Since the beginning of the COVID-19 pandemic, we at CAI have watched with dismay and anger at the escalation of anti-Asian rhetoric and rates of violence against individuals of Asian descent nationwide. On March 16, 2021, a white gunman committed a horrific hate crime, opening fire at three spas in Atlanta, Georgia, leaving eight individuals dead—six of them Asian women. Their names were Soon Chung Park, Suncha Kim, Yong Ae Yue, Hyun Jung Grant, Xiaojie Tan, Daoyou Feng, Delaina Yaun, and Paul Andre Michels. We are deeply saddened and outraged at this senseless, violent hate crime blatantly fueled by both racism and misogyny.

Anti-Asian racism is not new; it did not start with COVID-19. The string of murders in Atlanta is not an isolated incident and cannot be written off as the pathology of an individual “having a bad day.” For centuries, the U.S. has used Asian American and Pacific Islander (AAPI) communities as scapegoats and subjects of stereotypes to serve white supremacy. From the Chinese Exclusion Act of 1882 that restricted Chinese immigration into the United States, to the state-sanctioned surveillance and harassment targeting of the South Asian community post-9/11, and the thousands of reported anti-Asian incidents since March 2020—the AAPI community has always been at the receiving end of hate and violence deeply rooted in white supremacy, colonialism, xenophobia, and misogyny. In order to end this violence, an important first step is to acknowledge and name the issue.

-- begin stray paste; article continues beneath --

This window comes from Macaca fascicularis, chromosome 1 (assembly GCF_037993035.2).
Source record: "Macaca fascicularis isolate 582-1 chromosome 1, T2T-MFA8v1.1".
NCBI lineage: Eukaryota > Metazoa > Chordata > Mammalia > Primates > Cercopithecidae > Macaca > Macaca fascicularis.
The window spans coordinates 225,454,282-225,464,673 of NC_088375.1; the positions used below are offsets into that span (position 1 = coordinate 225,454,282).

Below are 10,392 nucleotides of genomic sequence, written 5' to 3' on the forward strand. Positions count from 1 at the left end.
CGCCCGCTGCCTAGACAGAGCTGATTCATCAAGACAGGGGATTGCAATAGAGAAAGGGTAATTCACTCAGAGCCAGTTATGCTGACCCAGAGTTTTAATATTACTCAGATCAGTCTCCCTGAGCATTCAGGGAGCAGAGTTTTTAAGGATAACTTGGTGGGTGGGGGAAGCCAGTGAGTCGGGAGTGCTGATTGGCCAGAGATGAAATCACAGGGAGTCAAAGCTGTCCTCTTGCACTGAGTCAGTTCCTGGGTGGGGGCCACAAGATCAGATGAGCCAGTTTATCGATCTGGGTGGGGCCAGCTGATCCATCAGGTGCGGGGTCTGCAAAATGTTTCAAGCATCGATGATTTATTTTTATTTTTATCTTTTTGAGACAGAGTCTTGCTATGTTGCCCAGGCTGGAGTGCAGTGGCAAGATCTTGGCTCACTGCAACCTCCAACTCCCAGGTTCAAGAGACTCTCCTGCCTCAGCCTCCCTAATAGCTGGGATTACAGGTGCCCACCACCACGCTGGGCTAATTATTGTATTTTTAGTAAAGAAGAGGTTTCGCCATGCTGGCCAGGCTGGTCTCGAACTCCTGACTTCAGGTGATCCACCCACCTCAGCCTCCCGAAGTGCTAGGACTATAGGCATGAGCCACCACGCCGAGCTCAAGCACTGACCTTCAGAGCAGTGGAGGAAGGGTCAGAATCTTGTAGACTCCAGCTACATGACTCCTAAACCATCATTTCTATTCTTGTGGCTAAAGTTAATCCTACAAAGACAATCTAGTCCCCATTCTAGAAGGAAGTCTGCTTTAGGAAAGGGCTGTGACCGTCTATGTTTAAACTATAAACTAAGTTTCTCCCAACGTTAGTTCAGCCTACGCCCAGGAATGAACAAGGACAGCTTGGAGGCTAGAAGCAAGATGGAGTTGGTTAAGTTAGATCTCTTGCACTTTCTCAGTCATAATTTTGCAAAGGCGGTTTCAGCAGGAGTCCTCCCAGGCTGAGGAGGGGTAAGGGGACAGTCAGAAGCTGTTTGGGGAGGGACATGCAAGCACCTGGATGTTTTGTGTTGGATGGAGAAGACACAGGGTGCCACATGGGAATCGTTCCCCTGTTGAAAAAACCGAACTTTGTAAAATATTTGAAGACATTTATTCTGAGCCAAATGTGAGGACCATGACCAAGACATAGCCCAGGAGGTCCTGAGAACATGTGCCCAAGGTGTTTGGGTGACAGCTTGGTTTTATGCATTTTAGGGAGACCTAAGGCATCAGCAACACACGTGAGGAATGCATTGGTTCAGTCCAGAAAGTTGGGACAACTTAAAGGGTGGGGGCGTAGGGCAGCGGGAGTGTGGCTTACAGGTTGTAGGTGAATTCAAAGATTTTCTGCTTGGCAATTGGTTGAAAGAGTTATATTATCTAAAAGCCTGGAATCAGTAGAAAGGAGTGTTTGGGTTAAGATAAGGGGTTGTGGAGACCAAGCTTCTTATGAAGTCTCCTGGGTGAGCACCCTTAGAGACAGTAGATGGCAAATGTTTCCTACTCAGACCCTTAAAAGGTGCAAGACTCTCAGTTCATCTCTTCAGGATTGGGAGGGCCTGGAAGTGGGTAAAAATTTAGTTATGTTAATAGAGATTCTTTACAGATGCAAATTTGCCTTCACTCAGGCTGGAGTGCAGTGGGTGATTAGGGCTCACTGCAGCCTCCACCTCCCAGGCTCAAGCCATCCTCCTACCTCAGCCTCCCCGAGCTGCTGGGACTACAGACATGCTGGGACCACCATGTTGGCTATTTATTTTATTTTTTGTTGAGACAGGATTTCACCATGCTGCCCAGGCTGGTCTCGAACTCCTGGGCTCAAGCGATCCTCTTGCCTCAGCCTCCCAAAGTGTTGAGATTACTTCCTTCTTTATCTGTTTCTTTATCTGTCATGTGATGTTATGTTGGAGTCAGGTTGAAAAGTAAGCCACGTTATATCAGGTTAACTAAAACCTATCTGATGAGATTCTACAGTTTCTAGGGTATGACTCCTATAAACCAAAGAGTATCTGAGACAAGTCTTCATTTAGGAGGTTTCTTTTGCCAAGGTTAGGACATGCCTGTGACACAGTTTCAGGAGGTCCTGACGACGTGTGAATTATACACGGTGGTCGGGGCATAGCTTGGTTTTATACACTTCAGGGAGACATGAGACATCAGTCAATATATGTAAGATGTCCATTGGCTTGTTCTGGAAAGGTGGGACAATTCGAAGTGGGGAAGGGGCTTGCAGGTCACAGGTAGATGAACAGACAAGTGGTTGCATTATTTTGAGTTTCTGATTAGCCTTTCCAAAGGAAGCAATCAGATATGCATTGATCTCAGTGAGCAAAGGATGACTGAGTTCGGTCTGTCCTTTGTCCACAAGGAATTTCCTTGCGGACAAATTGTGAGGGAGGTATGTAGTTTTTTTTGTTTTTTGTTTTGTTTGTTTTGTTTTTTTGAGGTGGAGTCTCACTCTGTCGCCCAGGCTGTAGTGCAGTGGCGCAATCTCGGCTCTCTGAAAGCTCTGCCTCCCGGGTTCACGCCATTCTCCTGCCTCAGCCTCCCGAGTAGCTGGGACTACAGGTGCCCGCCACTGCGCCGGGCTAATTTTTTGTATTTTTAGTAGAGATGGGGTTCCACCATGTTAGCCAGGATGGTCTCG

Let us be clear: Gun violence is a public health issue. Misogyny is a public health issue. Systemic racism is a public health issue. As a mission-driven nonprofit organization dedicated to improving the quality of health care and social services delivered to marginalized populations, CAI recognizes the oppression, loss of life and trauma inflicted on minority communities—and how this can have devastating and pervasive impacts. We are committed to implementing solutions so that our anti-racist work is not merely a moment, but building blocks for lasting change.

To start, CAI has made donations to organizations doing work on the ground to address the impact of anti-Asian racism in our communities, including Apicha, Stop AAPI Hate, and Asian Americans Advancing Justice. We encourage our partners and allies to do the same.

Next, we at CAI will always stand in solidarity with our AAPI colleagues and listen to their experiences of how anti-Asian violence affects their lives. We stand firm in denouncing the systemic racism, violence, misogyny, and white supremacy that have led us to this point. We commit to using our platform, power, and voice to speak out against these harmful forces and work to create a safer and more equitable world.